Lather, Rinse, Repeat

Some of my favorite authors - whether they wrote a few books or dozens - are prone to repeating themselves. They use the same name for a character more than once. They repeat a significant plot device. I used to be surprised when I found these very accomplished and best-selling authors falling prey to this. Was it laziness, I wondered? Or were they so fond of the name/device/whatever that they consciously chose to repeat it? I vowed not to do this in my own writing.

And then found myself doing it! And after just three books! D'oh. As I continue to revise the first novel I set out to write, HEAVENLY MOVES, I keep realizing how I've unconsciously repeated myself over the years. For example:
  • A red VW Bug figures prominently in ROMEO FAILS, coming in February 2012 from Bella Books. (and you thought this was a commercial free blog :-)) As I'm rewriting HEAVENLY MOVES, which I started more than a decade ago, I realize a minor character in that story drives a rattletrap old orange Bug. Now, perhaps nobody but Perfectionist Moi would care about this, but said minor character now drives a rattletrap old orange Karmann Ghia. Whew - problem solved.
  • In SHADOW POINT, a rock formation is said to resemble Bing Crosby. In HEAVENLY MOVES, an investigator is said to resemble David Crosby. Why, Brain, Why?! Oh, well. I'm letting this one stand. Because (a) SHADOW POINT is already out and (b) dude really looks like David Crosby!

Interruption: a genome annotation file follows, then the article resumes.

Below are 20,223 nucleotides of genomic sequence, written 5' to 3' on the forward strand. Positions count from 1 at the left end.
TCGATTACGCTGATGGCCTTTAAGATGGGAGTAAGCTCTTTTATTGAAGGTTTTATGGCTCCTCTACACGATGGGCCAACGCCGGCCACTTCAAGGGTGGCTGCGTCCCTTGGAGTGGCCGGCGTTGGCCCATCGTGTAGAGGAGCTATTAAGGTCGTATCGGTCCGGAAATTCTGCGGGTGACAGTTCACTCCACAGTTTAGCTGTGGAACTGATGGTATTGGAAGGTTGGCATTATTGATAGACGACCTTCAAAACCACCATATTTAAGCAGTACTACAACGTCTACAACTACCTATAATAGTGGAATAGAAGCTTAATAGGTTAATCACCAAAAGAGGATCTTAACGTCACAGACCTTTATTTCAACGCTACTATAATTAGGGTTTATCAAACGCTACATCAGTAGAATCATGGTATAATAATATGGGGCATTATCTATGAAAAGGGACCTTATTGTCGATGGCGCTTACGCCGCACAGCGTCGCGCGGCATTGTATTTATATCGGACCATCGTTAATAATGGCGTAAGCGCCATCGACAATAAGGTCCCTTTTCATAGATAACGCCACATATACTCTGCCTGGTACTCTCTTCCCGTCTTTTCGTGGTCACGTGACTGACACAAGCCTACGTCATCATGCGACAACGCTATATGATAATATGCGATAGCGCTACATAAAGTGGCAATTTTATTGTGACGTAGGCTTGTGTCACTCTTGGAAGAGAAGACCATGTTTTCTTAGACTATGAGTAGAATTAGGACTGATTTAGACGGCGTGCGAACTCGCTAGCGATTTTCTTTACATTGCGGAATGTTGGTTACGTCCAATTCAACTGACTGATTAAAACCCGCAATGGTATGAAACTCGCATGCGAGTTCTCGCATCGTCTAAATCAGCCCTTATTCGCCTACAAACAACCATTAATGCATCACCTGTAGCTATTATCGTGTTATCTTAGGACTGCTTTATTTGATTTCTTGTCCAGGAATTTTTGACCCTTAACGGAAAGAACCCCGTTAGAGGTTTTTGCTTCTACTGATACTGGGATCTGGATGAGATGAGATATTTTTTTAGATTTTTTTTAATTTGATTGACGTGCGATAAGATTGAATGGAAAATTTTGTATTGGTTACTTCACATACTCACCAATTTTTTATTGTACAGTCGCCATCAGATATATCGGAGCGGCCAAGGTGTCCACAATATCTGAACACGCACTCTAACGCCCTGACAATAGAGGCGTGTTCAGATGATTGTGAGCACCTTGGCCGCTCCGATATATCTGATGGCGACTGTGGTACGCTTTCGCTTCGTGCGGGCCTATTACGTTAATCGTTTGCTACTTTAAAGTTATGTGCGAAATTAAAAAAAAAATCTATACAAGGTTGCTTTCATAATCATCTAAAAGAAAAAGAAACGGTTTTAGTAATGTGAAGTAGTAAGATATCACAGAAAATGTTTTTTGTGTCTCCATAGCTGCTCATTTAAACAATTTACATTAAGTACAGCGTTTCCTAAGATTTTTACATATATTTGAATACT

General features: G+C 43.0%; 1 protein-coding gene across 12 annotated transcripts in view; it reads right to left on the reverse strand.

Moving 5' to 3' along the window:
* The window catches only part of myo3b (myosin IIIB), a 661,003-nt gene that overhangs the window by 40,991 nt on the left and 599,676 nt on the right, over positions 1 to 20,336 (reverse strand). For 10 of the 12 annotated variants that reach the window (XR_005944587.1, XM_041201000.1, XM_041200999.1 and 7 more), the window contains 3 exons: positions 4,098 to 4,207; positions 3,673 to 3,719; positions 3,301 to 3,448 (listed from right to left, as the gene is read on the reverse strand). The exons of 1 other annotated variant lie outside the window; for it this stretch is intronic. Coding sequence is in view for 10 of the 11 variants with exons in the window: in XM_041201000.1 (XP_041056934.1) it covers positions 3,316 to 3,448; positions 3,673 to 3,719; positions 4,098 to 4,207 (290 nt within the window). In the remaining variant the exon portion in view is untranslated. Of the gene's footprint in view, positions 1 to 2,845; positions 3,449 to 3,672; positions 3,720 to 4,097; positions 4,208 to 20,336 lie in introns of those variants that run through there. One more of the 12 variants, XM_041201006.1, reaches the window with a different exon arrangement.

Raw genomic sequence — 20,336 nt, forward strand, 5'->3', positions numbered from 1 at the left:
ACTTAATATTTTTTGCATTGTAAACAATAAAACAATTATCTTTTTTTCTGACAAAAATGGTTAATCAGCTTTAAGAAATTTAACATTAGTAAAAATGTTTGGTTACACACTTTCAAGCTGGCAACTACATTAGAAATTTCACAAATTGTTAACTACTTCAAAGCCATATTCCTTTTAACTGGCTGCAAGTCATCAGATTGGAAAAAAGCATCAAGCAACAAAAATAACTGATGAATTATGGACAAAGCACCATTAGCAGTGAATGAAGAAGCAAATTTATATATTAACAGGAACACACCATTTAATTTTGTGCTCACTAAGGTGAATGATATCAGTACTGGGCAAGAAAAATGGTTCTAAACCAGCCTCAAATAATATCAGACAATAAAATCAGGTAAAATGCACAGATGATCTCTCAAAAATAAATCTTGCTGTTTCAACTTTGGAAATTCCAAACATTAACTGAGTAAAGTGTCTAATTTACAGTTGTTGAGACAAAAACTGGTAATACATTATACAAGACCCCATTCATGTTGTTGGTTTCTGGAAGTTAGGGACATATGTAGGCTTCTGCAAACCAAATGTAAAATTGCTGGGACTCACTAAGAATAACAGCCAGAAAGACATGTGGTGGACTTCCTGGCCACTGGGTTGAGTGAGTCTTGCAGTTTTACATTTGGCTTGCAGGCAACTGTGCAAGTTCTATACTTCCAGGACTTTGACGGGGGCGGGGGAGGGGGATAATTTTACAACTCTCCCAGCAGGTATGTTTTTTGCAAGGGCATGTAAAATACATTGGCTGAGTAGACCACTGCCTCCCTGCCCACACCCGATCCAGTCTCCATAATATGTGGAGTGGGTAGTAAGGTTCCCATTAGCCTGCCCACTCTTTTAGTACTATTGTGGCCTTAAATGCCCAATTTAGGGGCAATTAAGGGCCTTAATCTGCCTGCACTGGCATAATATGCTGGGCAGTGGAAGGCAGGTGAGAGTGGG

• It is without the slightest trace of embarrassment that I now reveal I loved "Laverne & Shirley." Like those wacky gals, the protagonist of HEAVENLY MOVES keeps a baseball bat in the corner as a home security measure. A baseball bat also appears in SHADOW POINT. Say... wait a minute... isn't that a baseball bat in the corner of the room where I am typing this right now? No, of course not. It's a softball bat. Toooooootally different.

It's humbling to realize that I have so quickly sunk to repeating myself in my writing. I'm trying to be more vigilant about this now. Except for Bing, everything else above has some root in my past. As I noted in a previous blog post, however, just because it happened in real life doesn't mean it belongs in the story.

So, Humility Is Good.

But... I think a novelist needs a healthy dose of arrogance as well. If you write a novel, there will be many, MANY people - family, friends, so-called friends, acquaintances and total strangers - who will tell you You Suck. You have to believe in yourself and in your novel and persevere. It's a tough business. It's a tough world.

Don't give up. And that bears repeating!


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